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WENY seeking to resolve negotiation with DirecTV
Lilly Broadcasting, parent of WENY, is continuing its efforts to renew its carriage agreement with DirecTV after reaching an impasse, resulting in WENY potentially not being carried by DirecTV.
We have prepared this page to help you continue to watch your local station, WENY, if DIRECTV stops providing them in the service package you subscribed to.
If DIRECTV stops providing your local channels you can still receive our news and programming through these other channels:
• Over-the-air with an antenna
• Other satellite providers
• Cable systems all through our area
• Our news is always available online through our Apple and Android apps and Web site (WENY.com).
Every employee of our TV station lives here with you - we all give time, effort and money towards bettering our town. Each of us feels terrible we have no control over DIRECTV's decision to remove local channels from a service you pay for.
The Lilly Broadcasting negotiating team has been ready and available around-the-clock to engage in substantive negotiations with DirecTV—in hopes of concluding a fair agreement that reflects the current marketplace.
We recognize viewers will be upset, and we share your frustration.
Since 2015, DIRECTV has been involved in nearly 60% of all carriage disputes with broadcasters—by far the largest amount of any pay TV operator. In fact, DIRECTV has refused to carry one or more broadcasters nearly every week since this past Christmas.
In the end, DIRECTV’s tactics will hurt their subscribers and you—our viewers. DIRECTV is making subscribers pay for programming they are not receiving. That just isn’t fair.
While DIRECTV may stop carrying WENY, we have not ‘blacked out’ our station. You may continue to receive WENY for free, over the air, and, where available, from your local cable or satellite operators. Additionally, we believe DIRECTV should offer refunds or credits to DIRECTV subscribers who are not receiving WENY. We recommend that subscribers contact DirecTV customer service to ask about a refund or a credit at 1-877-710-6331.
We hope DirecTV shares our sense of urgency in keeping WENY on for its subscribers. We appreciate the patience and support of viewers such as you, and we will continue to work diligently to reach a fair agreement that reflects the value of our stations in the current market place.
If you would like to learn more about local television and what can be done to help, please visit
You can also determine the type of antenna needed to receive the signals of Lilly Broadcasting television stations at http://www.antennaweb.org/.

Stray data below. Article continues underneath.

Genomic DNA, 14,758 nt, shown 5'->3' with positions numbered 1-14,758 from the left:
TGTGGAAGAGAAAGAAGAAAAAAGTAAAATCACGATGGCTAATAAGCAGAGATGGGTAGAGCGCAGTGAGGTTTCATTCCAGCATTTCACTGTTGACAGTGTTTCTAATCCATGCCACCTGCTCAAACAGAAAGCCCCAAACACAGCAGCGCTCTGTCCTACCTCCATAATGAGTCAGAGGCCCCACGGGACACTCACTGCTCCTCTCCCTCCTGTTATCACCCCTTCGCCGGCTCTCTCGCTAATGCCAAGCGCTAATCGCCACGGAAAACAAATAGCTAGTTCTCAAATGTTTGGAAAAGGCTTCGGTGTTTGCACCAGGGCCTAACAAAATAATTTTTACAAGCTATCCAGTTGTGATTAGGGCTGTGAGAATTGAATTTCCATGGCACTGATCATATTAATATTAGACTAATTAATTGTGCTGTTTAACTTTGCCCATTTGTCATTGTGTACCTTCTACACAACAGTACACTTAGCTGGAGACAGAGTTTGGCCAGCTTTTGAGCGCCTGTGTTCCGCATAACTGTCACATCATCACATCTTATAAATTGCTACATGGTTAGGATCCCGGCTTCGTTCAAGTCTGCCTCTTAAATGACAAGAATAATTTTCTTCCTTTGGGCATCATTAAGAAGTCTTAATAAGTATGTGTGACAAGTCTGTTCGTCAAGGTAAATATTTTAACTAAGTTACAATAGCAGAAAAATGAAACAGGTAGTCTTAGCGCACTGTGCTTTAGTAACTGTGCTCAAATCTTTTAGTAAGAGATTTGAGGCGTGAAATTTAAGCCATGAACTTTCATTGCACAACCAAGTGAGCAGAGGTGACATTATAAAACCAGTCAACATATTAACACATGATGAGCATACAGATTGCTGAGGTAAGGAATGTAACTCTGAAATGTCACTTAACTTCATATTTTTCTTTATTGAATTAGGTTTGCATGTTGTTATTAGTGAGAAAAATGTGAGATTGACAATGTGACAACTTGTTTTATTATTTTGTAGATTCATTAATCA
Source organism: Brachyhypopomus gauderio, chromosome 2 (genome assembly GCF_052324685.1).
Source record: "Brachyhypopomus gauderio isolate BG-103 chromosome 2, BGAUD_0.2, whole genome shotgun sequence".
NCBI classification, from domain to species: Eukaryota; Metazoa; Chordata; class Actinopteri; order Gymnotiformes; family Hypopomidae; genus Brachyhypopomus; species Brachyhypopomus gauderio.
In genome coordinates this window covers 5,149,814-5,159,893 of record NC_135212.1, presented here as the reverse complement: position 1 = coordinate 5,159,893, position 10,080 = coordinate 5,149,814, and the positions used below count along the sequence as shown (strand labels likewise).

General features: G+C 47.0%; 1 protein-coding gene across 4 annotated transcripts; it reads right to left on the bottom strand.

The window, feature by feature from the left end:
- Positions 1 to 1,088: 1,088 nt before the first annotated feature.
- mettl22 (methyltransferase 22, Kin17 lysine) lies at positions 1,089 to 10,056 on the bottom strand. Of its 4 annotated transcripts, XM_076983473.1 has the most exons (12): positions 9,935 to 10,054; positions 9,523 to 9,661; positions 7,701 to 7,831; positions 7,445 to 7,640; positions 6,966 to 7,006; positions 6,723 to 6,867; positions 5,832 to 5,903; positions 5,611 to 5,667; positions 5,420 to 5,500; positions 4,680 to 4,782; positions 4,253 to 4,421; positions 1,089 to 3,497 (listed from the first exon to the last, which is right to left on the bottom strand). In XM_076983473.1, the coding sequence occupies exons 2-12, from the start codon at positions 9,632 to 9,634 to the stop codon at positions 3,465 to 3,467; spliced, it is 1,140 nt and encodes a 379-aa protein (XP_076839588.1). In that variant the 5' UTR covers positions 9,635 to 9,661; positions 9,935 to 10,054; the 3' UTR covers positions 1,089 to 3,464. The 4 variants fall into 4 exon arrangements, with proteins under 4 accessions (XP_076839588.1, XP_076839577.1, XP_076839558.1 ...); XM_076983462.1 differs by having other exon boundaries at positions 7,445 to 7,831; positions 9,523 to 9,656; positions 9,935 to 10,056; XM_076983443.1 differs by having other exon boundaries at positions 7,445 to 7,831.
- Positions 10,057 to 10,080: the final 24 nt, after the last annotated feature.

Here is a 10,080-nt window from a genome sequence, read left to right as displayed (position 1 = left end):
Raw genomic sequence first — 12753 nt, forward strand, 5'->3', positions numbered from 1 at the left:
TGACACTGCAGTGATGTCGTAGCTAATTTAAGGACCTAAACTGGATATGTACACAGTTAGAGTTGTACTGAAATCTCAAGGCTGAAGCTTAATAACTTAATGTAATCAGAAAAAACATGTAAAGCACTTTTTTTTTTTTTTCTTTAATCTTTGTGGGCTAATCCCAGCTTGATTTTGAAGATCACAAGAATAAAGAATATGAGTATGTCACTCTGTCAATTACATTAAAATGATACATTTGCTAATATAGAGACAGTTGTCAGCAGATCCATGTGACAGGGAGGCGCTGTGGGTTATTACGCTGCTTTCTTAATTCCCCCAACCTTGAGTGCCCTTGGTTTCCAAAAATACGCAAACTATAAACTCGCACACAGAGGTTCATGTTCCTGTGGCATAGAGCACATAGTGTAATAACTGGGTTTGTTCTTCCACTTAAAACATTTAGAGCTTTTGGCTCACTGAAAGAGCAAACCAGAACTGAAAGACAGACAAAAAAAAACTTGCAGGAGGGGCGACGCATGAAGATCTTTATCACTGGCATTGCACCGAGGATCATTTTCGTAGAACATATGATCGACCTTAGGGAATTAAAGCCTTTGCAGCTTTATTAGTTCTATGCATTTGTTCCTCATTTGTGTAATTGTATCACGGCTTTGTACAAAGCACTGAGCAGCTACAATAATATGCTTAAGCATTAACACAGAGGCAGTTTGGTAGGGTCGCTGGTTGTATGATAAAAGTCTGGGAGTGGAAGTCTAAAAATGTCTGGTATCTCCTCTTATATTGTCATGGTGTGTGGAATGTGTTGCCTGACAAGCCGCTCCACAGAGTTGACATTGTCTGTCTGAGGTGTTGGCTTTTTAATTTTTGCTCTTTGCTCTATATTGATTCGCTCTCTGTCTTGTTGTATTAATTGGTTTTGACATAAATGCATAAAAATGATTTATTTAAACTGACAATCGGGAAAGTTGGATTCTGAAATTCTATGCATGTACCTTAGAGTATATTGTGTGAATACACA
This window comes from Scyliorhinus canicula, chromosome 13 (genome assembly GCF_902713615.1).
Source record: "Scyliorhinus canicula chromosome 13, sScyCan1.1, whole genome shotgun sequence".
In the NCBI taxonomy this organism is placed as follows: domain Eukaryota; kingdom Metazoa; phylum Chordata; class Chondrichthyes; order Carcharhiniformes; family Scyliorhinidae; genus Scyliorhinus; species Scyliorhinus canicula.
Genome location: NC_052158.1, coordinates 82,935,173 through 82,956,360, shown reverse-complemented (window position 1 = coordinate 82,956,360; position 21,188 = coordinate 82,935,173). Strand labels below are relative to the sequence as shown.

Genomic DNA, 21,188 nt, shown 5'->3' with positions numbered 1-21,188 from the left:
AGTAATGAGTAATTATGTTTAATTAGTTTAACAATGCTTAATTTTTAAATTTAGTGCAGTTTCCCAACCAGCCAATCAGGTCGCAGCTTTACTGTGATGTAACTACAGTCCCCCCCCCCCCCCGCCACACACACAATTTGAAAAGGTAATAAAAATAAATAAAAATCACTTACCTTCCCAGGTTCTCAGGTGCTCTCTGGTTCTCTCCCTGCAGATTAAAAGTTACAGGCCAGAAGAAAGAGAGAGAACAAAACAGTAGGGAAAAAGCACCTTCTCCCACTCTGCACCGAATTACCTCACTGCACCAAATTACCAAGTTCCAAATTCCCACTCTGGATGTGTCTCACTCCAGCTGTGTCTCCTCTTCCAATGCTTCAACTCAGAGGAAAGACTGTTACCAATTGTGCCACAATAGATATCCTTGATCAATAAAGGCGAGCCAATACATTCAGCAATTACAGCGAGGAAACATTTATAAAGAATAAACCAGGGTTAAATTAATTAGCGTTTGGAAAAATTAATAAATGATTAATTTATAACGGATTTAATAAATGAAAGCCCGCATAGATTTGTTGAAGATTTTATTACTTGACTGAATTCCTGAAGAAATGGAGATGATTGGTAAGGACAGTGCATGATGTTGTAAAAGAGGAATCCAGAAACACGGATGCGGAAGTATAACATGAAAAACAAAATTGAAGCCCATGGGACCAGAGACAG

Finally, to contact DirecTV regarding the inconvenience caused by its unfair tactics and unreasonable demands, please call DirecTV customer service at 1-877-710-6331.
Job Training Grant to SUNY Schools
Corning (WENY) -- Corning Community College is one of 30 SUNY schools getting part of a $14.6 million job training grant. Senator Chuck Schumer says the Department of Labor is providing the grant to create and improve job training programs upstate. Schumer says there are 50,000 skilled labor jobs waiting for qualified workers in New York. At least 100 businesses will work with community colleges to help match workers with jobs in nanotechnology, biosciences and advanced manufacturing. With the million dollars, Corning Community College will train 300 unemployed people over the next three years for jobs in those fields.
"Our workforce partners right here in the central Southern Tier need welders," said Dr. Katherine Douglas, CCC's president. "That's what we're in the business of doing right here -- Corning Community College is providing workforce development for our area, so we're delighted with these funds that can help us do that."
Douglas added, "The students who come to us will be working with a new curriculum, new faculty, new equipment, new technology that the grant will underwrite, and they will go directly under the alignment of the curriculum that the manufacturing association says is the appropriate one."
CCC will work with small and midsized advanced manufacturing companies in the area like Hilliyard and Hardinge, where executives say there's a shortage of skilled machinists.
"It is a good sign that we can continue to try to work with the college to try and generate some prospective graduates in technology areas that would be related to manufacturing in one way or another," said Doug Tifft, senior vice president of administration for Hardinge, Inc.
"Three hundred folks for the next three years who are unemployed will be given the skills, the competencies to have good paying jobs -- jobs that really support a career and a family," said Douglas.
Douglas expects CCC to get the grant money in the next few months and hopes to start up the training program early next year.